12. Slaves at work. Here two women slaves making roof tiles left imprints of their shod feet, and their names scratched into the yet soft clay. The scratches read (in Oscan) ‘Delftri, the slave of Herrenneis Sattis, signed this with her foot’; and (in Latin) ‘Amica, the slave of Herreneis, signed this, while we were setting out the tile to dry’

More serious were overt acts against the master’s interests. Theft was a constant possibility. There is ample evidence from the documents from Egypt that slaves were not trusted, and often earned that distrust. Mistresses as well as masters and overseers had to assume that slaves would steal. Food was particularly tempting:

Slaves are accused of having greedy mouths and bellies. And this is nothing astonishing. He who often starves, craves satiety. And obviously, anyone would prefer to take care of his hunger with delicacies, rather than with plain bread. So we should forgive if a slave goes for food he is normally denied. (Salvian, The Governance of God 4.3.13–18)

Theft was endemic, whether to supply a real want, such as food, material to sell or trade to increase one’s peculium, or just to show defiance of the master.

Property damage was a form of theft, for it deprived the master of his possessions. Carelessness could always be pretended, and sabotaging equipment was a good way to avoid work, at least for a time. Failing to serve conscientiously was another way of retaliating – if the slave didn’t get caught:

Who then is the faithful and wise servant, whom the master has put in charge of the servants in his household to give them their food at the proper time? It will be good for that servant whose master finds him doing so when he returns. I tell you the truth, he will put him in charge of all his possessions. (Matthew 24:45–7)

So far so good – the faithful servant. However:

… suppose that servant is wicked and says to himself, ‘My master is staying away a long time,’ and he then begins to beat his fellow servants and to eat and drink with drunkards. The master of that servant will come on a day when he does not expect him and at an hour he is not aware of. He will cut him to pieces and … there will be weeping and gnashing of teeth. (Matthew 24:48–51)

It would be a rare but sweet revenge for a slave to do as Callistus did: His master had sold him as a worthless slave; his new owner made him a doorman, responsible for controlling entrance to his mansion. When his old master sought entrance, he turned him away, in turn, as unworthy (Seneca, Letters 47).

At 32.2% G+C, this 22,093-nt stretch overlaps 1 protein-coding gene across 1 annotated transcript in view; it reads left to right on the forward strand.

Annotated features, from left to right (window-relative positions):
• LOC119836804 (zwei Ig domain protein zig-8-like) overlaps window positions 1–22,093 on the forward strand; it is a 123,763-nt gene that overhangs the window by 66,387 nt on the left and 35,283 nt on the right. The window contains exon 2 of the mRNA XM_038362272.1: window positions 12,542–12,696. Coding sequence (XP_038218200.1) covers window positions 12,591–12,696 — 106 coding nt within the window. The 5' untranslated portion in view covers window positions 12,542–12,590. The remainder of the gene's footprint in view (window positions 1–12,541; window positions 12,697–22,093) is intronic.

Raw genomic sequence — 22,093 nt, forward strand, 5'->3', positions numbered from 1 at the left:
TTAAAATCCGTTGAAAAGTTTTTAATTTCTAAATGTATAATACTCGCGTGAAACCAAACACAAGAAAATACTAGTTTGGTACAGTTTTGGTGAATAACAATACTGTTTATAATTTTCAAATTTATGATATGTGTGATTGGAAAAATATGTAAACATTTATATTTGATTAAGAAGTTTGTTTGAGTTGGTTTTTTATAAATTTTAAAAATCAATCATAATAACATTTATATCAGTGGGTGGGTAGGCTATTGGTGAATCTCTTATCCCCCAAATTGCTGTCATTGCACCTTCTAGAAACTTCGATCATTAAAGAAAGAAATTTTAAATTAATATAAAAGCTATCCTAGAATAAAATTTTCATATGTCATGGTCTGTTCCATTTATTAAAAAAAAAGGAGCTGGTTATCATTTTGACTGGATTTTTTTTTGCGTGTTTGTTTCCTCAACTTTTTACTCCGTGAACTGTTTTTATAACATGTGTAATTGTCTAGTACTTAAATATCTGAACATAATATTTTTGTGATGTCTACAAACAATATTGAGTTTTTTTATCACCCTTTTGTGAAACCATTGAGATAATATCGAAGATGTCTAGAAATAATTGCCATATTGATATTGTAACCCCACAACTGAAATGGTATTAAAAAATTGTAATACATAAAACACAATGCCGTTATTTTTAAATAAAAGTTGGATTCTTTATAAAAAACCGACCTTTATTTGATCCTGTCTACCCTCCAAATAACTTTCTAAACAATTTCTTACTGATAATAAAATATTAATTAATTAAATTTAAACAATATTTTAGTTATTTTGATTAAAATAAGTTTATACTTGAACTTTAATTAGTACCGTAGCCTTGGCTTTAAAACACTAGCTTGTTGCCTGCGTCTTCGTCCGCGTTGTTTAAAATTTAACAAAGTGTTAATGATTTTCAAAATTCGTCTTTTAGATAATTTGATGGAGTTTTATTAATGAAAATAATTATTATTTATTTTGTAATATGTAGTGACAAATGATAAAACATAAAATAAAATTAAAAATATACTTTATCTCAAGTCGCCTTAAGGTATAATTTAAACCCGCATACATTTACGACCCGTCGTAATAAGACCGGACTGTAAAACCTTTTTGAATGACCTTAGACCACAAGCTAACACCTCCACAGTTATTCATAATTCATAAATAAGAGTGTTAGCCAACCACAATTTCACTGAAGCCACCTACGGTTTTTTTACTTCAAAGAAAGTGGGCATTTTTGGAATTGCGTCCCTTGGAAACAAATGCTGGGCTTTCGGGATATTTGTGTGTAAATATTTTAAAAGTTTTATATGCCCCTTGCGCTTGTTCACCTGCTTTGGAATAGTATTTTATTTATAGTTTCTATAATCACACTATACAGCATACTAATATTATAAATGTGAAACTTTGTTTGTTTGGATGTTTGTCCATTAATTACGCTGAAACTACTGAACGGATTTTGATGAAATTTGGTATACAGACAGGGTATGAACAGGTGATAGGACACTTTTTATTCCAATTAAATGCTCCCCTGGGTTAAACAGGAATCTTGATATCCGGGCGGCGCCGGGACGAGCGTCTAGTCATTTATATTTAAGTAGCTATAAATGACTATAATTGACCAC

Often, slaves were tempted to harm. In Egypt they are attested as showing disrespect to masters, shouting at them and otherwise insulting them. They are even seen participating in assaults and physical violence in the streets. Such was the extent of this behavior that a life for a slave owner could carry some risk on a regular basis. Actual murder of masters was probably rare, although, living among slaves, the elite were always potentially the target of extreme violence and there were enough actual examples to keep the possibility fixed in their minds. Besides various instances given in elite literature, an inscription from Mainz tells a story of slave revenge:

Jucundus, freedman of Marcus Terentius, a cattleman, lies here. Passerby, whoever you might be, stop and read. See how I complain to no avail, undeservedly taken from life. I was not able to live more than 30 years. A slave tore life from me and then cast himself headlong into the water below. The River Main took from that man what he had taken from his master. Jucundus’ patron erected this monument. (CIL 13.7070 = ILS 8511, Mainz, Germany)

From Clunia (Peñalba de Castro) in Spain comes another:

Atia Turellia, daughter of Gaius Turellius, age 27, was slain by a slave. Gaius Turellius and Valeria [erected this monument] … (AE 1992.1037)

Violence against masters on a grand scale did not occur; slave rebellions practically cease before the empire, although escaped slaves provided a continuous feed for outlawry, which itself sometimes amounted almost to rebellion. Classic revolt conditions did not exist, however: the slave population was not heavily male, recently imported into slavery, or greatly more numerous than the free population. Nor were there proximate places to escape to even if there were rebellion. It is unlikely that slaves thought much about this ultimate violence.

They might, however, consider violence against themselves. From comparative material it is safe to assume that suicide was an accepted avenue of escape from the horrors of slavery. Slave suicides are mentioned in legal materials, and apparently one part of a standard description of a slave for sale included a statement of whether he had ever tried to commit suicide. Just above I have given the case of the slave who murdered his master, then threw himself into a river. But beyond this, there are surprisingly few examples of slaves committing suicide, although it is instructive that Lucius in The Golden Ass thinks of suicide as a way out of his plight – even if he never follows through.